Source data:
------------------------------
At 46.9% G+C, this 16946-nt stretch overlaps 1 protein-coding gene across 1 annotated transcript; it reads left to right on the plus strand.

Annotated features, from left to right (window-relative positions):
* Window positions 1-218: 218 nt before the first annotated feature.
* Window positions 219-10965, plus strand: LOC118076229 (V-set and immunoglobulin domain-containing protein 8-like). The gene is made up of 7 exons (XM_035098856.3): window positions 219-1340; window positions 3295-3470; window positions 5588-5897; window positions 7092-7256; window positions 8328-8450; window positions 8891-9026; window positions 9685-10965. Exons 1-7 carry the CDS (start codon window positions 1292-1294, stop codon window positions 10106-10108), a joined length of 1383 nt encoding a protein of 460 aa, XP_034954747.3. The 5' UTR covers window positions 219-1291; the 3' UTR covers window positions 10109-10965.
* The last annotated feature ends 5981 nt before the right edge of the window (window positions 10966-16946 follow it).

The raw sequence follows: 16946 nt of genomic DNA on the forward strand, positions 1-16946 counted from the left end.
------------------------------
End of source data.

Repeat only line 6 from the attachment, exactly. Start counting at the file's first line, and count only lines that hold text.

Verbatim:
The raw sequence follows: 16946 nt of genomic DNA on the forward strand, positions 1-16946 counted from the left end.